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Now that you've got inbound sales leads, what are you going to do with them? 

Many companies get plenty of inbound sales leads from search engine marketing, PPC ads, and other sources, only to discover that their sales people are getting overwhelmed with too many bad leads. As a result, the bad leads are making them waste time and miss opportunities to find and pursue the good leads. 

But the truth is, many of these bad sales leads don’t have to happen. The problem is that too many companies are not doing any pre-qualifying to make sure the leads are a good fit. For example, according to stats cited by HubSpot, 61% of B2B organizations send all of their leads on to the sales team without making any effort to verify valid business leads – but only 27% of these sales leads are actually qualified.

To avoid this predicament at your company, here are a few key strategies for how B2B sales organizations can best utilize their inbound sales leads:  

Create a Sales Funnel

Sales leads are great, but they’re not the end-all be-all of making sales – getting an inbound sales inquiry is just the start of a longer and more complex process of building a relationship with that prospect and guiding them toward the final sale. Every sales organization needs to have a process in place for working with sales leads. Whether you call it a sales cycle or sales funnel, the principle is the same: you  need to identify the key steps and actions that take a sales lead from “first phone call” to “final decision to close the sale.” Different companies and industry sectors might have additional steps in their sales funnel, depending on what works for you and your customers. But a simple sales funnel might look like the following: 

  1. Initial inquiry from the prospect
  2. Follow-up phone call by sales person
  3. Schedule initial sales presentation
  4. Send sales literature
  5. Deliver online or in-person sales presentation
  6. Check for buy-in with key stakeholders
  7. Develop ROI projections – show the buyer the positive impact on their organization if they buy your solution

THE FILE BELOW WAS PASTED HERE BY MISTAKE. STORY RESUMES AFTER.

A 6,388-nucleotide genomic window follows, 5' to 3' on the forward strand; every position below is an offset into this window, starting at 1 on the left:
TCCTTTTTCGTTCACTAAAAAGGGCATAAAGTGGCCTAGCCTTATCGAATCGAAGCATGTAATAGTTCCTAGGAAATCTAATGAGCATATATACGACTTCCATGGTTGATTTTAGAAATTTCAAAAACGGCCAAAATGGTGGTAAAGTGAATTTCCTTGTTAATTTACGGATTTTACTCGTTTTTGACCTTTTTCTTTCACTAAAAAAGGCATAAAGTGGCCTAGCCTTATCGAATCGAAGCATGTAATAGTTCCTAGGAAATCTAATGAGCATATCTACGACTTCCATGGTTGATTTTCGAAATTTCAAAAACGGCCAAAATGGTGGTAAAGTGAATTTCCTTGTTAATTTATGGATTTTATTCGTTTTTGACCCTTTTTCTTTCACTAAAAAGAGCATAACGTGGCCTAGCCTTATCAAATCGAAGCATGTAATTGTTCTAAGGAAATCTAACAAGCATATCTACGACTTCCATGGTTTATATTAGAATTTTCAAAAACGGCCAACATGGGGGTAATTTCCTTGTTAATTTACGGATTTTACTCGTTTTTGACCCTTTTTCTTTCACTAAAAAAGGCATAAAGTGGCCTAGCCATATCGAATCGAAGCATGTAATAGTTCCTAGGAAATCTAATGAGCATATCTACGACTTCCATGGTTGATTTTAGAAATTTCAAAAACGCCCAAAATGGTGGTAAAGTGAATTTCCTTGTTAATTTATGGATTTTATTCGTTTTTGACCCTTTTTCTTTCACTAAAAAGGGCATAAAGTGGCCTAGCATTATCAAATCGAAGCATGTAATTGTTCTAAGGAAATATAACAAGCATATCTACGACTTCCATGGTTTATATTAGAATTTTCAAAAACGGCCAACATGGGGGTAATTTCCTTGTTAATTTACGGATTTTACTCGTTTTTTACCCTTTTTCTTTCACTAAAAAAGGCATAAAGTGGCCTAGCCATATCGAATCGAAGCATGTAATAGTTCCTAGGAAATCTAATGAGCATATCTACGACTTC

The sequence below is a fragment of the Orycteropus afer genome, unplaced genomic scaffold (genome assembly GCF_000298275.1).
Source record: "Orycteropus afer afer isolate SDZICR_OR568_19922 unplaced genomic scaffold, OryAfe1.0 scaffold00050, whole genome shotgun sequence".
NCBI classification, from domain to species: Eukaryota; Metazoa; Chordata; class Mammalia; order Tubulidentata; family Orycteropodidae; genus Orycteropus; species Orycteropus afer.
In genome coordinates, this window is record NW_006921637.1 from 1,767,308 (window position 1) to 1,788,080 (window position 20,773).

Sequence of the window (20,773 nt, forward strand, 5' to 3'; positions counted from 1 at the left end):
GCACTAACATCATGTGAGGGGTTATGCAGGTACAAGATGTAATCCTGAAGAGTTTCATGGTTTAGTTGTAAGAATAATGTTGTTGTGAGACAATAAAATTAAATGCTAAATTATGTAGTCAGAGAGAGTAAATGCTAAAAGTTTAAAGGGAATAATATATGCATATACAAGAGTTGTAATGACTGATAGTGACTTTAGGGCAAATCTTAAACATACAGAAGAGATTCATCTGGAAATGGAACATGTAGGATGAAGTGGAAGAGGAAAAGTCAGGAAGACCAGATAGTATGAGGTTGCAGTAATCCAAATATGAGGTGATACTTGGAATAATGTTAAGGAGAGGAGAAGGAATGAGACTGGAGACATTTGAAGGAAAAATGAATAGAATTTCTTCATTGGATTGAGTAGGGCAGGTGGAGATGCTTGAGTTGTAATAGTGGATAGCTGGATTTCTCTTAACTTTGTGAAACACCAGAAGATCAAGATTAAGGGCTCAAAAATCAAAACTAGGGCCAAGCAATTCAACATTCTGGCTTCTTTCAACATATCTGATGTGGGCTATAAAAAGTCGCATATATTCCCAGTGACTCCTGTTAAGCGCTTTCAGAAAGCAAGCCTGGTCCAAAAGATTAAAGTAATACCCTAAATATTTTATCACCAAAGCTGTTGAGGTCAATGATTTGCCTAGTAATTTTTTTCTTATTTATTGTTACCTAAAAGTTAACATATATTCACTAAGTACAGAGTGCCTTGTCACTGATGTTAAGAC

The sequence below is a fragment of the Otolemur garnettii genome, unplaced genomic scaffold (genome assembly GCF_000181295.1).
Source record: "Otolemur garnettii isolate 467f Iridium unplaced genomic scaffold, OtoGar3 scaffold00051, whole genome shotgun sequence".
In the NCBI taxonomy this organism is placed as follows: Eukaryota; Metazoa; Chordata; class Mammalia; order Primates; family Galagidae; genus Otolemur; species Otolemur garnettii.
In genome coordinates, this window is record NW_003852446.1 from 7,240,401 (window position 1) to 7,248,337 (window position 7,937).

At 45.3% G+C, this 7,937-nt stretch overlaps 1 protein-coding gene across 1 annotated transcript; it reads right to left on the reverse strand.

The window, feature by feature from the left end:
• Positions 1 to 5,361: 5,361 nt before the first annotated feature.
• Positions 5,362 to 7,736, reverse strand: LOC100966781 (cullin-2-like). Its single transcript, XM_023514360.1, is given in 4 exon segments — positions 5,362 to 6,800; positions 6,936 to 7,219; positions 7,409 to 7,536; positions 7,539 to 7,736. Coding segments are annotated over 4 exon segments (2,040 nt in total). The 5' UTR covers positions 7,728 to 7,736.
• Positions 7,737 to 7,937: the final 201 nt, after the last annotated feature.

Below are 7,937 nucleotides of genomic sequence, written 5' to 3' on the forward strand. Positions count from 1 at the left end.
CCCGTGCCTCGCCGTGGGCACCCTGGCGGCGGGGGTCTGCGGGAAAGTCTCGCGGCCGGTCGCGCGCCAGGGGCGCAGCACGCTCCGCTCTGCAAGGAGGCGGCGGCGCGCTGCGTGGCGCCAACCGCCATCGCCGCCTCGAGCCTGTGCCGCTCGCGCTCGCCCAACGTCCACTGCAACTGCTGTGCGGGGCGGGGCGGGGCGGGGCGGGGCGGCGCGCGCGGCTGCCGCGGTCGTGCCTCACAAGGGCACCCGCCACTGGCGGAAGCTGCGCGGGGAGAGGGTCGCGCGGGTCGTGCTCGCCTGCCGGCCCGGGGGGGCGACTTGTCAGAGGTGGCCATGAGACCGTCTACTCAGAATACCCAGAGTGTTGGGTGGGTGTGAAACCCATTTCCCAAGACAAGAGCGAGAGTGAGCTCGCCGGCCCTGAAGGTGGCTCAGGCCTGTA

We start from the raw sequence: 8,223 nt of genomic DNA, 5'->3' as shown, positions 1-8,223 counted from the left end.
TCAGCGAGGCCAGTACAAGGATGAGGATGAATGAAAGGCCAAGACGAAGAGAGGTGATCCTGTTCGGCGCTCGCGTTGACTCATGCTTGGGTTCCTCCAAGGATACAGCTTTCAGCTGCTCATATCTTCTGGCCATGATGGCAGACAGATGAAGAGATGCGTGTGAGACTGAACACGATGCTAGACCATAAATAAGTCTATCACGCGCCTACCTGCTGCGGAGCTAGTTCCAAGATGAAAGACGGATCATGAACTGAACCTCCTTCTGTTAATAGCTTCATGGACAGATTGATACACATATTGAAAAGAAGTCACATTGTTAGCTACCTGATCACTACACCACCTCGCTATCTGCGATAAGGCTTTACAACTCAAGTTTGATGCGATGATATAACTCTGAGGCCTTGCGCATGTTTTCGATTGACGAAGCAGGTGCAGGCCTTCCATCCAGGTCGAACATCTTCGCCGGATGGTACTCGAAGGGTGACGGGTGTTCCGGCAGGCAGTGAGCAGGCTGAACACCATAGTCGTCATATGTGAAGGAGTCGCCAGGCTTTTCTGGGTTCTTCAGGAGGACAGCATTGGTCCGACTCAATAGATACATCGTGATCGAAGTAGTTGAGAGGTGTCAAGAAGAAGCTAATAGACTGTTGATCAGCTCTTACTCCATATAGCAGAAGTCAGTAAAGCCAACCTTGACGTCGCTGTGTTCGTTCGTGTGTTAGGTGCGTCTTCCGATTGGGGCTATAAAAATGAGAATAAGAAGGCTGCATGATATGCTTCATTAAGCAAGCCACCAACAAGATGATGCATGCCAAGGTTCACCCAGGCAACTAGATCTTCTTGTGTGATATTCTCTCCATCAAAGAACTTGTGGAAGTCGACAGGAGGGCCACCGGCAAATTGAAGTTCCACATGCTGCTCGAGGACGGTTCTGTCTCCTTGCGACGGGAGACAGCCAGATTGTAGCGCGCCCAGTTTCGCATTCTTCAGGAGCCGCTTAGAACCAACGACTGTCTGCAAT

8. Discuss implementation – what’s involved after the sale with putting the solution into action at the buyer’s organization
  9. Answer final questions from buyer
  10. Ask for sale – close the deal

By developing a good understanding of your sales funnel, you can create a strong, easily repeatable method to sort and nurture sales leads and keep building relationships by following up with prospects at each stage of the buyer’s decision-making process.   

Ask Lead Qualifying Questions Upfront

Once your sales funnel is mapped out and in place, it’s important to start sorting out the good leads from the bad. This needs to happen early on in the process, starting from the first point of contact with a new prospect – whether it’s a phone call or email contact. Designate someone at your organization to be the “call screener” or “pre-qualifying questions” person. Ask good lead qualifying questions before you ever send the new sales lead to the sales team. For example, you should have a set of basic questions for every new prospect, such as: 

  • “What made you want to call us today?” 
  • “What business challenges are you facing with your current solution or vendor?” 
  • “What is your estimated timeline for making a decision?” 
  • “What are some other companies that you’re looking at right now?”

These questions are all open-ended (not “yes or no”), so you can get the prospect to talk and elaborate about their plans and intentions. This is a great way to figure out which buyers are really well-informed and “serious” and which ones are just doing preliminary research. You can also get a sense for the buyer’s current level of “pain” that they’re experiencing from their current vendor or solution that isn’t meeting their needs, and figure out how highly motivated (or not) they may be to make a purchase decision. 

Sort and Rank Your Sales Leads

After qualifying your new sales leads with an upfront conversation, you need to sort and rank your sales leads according to their level of priority. For example, you can do something simple like ranking them “A,” “B,” or “C” leads – with the “A” leads being the most motivated, most eager to buy, and the “C” leads being the lower-probability sales leads that will require more time and longer-term lead nurturing. 

Some bad sales leads are inevitable, but they don’t have to be a problem for organizations that are well prepared. If you take a smart approach to pre-qualifying, sorting and ranking sales leads, and working through an organized sales funnel process, you’ll be more likely to find a higher percentage of “good” sales leads and convert a higher percentage of sales opportunities. 


Gregg Schwartz is the vice president of sales and marketing at Strategic Sales & Marketing, a lead-generation firm based in Connecticut.